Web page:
2. What is your church’s tagline? 

A tagline should help wrap up your mission and vision into a short, brief statement. Some examples from church websites include:

“You Matter.” 

“Love God. Love Each Other. Love Our World.”

“Grow Spiritually This Summer,” (a seasonally specific tagline). 

“Church is not something you attend. It’s a family where you belong. We invite you to join our family.”

“Needing Jesus Together.” 

A great tagline is succinct and memorable to your visitors.

3. Is there a clear call to action?

Your website also needs a clear call to action. The tagline examples above also all have clear calls to action above their folds. “Find a location” was one. “ One site had two calls to action: “Find a location” and “Discover.” The seasonal tagline also had a seasonal call to action: “See Summer Schedule.” “Plan your visit” and “I’m new here” are other examples. 

After the tagline and the call to action, make sure you have an image. Resist the urge to use a picture of your church building. Your church is more than a building. It’s a group of people who care about and love one another. Show that. 

As you plan your site, imagine how much time it takes you to scroll down the home page or click links. Make sure that your website informs guests when and where you meet in five seconds or less. That information can be placed on the page that opens when your “Plan a visit” or “I’m new here” button is clicked, but it’s helpful to also have it directly under the fold, too. 

4. Is it too fancy? 

You don’t need fancy, you need functional. A page with a lot of features also takes a lot of time to load, and a fast load time is really important.  One way to check your site for load time is to search for “page speed insights” on Google. You’ll find an option to enter your church’s website, and you’ll get a grade for how quickly your page loads. You will lose guests if your site doesn’t load within 5 seconds. Google will also give you tips and tricks to optimize your load speed. Sometimes slow load speeds can be caused by your web host. Some great hosts include: Flywheel, WPEngine, WordPress, and Square Space. Avoid cheap hosting sites. One of the ways they are able to be cheaper is because they are slower. Many hosting sites offer discounts to non-profits. You can also get free web hosting through DreamHost. DreamHost is a shared hosting site, so this is only recommended if you are a small church on a very tight budget.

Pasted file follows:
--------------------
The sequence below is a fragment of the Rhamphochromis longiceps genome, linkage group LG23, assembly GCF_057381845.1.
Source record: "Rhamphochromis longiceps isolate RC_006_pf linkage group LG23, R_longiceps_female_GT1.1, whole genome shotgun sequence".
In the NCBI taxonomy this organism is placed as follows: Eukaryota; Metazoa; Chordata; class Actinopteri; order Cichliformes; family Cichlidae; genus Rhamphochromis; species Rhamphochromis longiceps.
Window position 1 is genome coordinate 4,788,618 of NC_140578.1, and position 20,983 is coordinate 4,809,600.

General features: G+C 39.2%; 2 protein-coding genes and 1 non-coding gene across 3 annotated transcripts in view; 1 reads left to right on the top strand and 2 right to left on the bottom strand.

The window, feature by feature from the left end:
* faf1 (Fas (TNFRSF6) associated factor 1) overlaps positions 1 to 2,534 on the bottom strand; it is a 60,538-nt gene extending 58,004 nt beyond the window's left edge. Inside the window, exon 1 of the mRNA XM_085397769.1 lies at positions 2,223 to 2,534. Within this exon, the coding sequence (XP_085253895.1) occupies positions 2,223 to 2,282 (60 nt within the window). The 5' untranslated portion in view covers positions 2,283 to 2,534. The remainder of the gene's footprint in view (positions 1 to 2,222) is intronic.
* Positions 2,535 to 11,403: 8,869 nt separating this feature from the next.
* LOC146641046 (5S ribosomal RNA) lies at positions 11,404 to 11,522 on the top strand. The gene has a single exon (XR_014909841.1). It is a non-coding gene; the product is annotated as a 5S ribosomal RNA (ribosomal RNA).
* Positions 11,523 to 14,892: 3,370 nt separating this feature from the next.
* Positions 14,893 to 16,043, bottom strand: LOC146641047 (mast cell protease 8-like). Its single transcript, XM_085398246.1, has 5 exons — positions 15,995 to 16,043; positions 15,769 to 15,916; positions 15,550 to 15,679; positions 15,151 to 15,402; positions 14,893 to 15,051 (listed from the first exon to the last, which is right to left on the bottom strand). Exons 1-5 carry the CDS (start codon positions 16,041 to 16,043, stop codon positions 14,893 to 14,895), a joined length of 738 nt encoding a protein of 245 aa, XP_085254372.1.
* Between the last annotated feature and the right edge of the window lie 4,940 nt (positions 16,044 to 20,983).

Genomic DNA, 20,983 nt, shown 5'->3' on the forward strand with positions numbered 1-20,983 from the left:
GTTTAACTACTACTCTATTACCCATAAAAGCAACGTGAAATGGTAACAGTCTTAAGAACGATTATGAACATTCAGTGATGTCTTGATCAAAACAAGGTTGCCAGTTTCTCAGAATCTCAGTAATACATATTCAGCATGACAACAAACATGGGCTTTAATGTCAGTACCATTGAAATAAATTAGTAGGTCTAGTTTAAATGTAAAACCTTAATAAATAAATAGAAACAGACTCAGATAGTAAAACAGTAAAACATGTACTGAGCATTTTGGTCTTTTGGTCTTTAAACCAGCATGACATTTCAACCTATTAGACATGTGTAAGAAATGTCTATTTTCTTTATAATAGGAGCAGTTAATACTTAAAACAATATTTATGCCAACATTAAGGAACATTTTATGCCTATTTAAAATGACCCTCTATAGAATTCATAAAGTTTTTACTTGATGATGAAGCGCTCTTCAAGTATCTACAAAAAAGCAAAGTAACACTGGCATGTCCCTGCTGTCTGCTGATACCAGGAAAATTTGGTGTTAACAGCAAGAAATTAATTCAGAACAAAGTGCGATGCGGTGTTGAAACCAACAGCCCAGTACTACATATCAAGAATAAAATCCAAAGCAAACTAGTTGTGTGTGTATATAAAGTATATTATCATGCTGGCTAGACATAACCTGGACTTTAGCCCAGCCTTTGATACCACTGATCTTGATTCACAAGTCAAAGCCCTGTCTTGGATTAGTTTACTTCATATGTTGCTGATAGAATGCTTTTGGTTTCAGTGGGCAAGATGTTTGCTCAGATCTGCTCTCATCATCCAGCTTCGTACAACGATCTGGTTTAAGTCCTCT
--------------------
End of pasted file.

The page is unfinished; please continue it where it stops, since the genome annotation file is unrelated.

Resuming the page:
5. What will you put in the footer?

The footer to your page is also important. Footers are not junk drawers! Put all of your contact information in the footer: your church’s name, phone number, email address, and as many physical addresses as are reasonable if you are multi-site. Expand your menu and include all of your options in the footer as well. 

Your church’s website is your front door, now more than ever. If you are among the one in five churches that do not have a website, you are missing an incredible opportunity to engage your community during this season. If you have a website, this is a great opportunity to evaluate how effective your site is in connecting visitors to your church and make any necessary changes. Katie’s suggestions are a great template for both starting from scratch and evaluating existing sites.